‘The suspension faced by CPSC under the FCRA is quite possibly linked to the work People’s Watch have been doing in engaging with international human rights mechanisms.’

People’s Watch’s legal body registered under the FCRA is called the ‘Centre for the Promotion of Social Concerns (CPSC)’. The CPSC was suspended three times for a total period of more than 21 months, from 16 July 2012 to 16 March 2014. We have reason to believe it is linked to our work with the UN human rights system.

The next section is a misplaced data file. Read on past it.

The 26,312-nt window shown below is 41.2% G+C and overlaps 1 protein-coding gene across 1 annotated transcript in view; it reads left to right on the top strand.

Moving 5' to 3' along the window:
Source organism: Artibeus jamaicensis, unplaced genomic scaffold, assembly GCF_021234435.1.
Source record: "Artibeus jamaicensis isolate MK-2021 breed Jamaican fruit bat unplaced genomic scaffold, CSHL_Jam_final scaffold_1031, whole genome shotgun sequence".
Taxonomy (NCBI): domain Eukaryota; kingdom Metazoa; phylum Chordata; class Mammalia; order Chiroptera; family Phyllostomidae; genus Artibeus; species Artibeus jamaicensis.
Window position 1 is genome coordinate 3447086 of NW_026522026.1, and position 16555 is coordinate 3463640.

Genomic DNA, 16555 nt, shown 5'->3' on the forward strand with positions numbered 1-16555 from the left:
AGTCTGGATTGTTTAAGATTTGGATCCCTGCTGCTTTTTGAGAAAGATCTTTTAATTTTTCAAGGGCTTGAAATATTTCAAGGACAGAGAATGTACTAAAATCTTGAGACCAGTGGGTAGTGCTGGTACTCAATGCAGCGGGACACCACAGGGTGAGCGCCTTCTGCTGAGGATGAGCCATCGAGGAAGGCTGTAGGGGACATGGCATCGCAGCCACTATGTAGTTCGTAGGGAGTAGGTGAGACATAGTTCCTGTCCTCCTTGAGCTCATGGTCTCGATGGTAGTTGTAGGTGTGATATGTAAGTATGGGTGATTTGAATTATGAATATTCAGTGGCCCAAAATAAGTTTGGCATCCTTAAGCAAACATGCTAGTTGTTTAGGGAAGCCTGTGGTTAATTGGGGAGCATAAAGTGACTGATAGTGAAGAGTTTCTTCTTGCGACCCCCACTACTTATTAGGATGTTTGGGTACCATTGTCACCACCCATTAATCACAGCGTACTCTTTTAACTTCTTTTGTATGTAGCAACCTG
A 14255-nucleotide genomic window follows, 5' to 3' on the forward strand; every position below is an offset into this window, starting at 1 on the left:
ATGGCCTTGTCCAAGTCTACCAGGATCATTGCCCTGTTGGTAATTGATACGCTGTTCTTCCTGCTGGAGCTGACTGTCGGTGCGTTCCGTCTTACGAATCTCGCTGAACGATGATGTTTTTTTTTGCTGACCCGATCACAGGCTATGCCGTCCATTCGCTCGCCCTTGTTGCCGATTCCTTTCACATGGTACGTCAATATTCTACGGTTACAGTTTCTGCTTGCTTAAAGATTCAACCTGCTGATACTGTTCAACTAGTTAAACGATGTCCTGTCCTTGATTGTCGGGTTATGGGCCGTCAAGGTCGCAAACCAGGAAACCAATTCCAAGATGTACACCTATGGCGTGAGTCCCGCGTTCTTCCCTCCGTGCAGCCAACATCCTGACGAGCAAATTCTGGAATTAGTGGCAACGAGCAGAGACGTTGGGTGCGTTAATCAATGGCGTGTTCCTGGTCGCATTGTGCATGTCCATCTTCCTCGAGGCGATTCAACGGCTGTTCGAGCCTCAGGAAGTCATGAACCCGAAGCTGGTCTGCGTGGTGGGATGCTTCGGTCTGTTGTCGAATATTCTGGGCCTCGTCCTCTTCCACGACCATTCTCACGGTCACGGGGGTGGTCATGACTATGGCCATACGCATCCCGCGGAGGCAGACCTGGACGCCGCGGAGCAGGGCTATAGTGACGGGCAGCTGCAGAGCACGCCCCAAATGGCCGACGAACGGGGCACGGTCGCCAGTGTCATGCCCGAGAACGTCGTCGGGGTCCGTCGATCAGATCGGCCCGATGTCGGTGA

People’s Watch, through AiNNI (the All India Network of NGOs and Individuals working with National and State Human Rights Institutions), played a big role in organising the official country visit of the UN Special Rapporteur on human rights defenders, Margaret Sekaggya, to India in 2011 when I accompanied her around the country to meet with defenders from different regions. During the interactive dialogue with the Special Rapporteur in Geneva in March 2012, I made an oral statement on behalf of FORUM-ASIA highlighting the continuous peaceful assemblies of affected communities against the establishment of a nuclear power plant in Koodankullum, Tamil Nadu. Also in 2011, the National Human Rights Commission of India was coming up for re-accreditation by the International Coordinating Committee (ICC) on NHRIs. On behalf of AiNNI, we prepared and submitted an alternative report based on 250 responses to right to information petitions. This report was endorsed by more than 300 NGOs throughout India.